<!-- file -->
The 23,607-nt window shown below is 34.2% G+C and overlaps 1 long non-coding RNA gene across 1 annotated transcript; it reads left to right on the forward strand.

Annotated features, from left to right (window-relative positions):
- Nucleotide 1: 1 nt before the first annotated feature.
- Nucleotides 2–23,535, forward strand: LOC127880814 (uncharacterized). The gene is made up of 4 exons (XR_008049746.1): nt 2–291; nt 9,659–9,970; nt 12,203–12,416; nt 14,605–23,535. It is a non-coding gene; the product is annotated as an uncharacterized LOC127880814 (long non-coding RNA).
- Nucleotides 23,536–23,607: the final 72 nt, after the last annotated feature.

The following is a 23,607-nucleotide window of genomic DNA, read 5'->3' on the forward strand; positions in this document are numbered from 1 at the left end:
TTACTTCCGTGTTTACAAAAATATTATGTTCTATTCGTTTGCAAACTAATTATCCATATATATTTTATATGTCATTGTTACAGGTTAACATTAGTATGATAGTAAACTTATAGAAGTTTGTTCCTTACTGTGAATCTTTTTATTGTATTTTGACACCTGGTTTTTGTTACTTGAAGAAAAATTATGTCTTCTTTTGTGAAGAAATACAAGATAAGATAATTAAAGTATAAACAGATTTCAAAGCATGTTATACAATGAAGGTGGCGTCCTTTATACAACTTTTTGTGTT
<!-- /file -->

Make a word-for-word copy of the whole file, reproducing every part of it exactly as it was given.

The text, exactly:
The 23,607-nt window shown below is 34.2% G+C and overlaps 1 long non-coding RNA gene across 1 annotated transcript; it reads left to right on the forward strand.

Annotated features, from left to right (window-relative positions):
- Nucleotide 1: 1 nt before the first annotated feature.
- Nucleotides 2–23,535, forward strand: LOC127880814 (uncharacterized). The gene is made up of 4 exons (XR_008049746.1): nt 2–291; nt 9,659–9,970; nt 12,203–12,416; nt 14,605–23,535. It is a non-coding gene; the product is annotated as an uncharacterized LOC127880814 (long non-coding RNA).
- Nucleotides 23,536–23,607: the final 72 nt, after the last annotated feature.

The following is a 23,607-nucleotide window of genomic DNA, read 5'->3' on the forward strand; positions in this document are numbered from 1 at the left end:
TTACTTCCGTGTTTACAAAAATATTATGTTCTATTCGTTTGCAAACTAATTATCCATATATATTTTATATGTCATTGTTACAGGTTAACATTAGTATGATAGTAAACTTATAGAAGTTTGTTCCTTACTGTGAATCTTTTTATTGTATTTTGACACCTGGTTTTTGTTACTTGAAGAAAAATTATGTCTTCTTTTGTGAAGAAATACAAGATAAGATAATTAAAGTATAAACAGATTTCAAAGCATGTTATACAATGAAGGTGGCGTCCTTTATACAACTTTTTGTGTT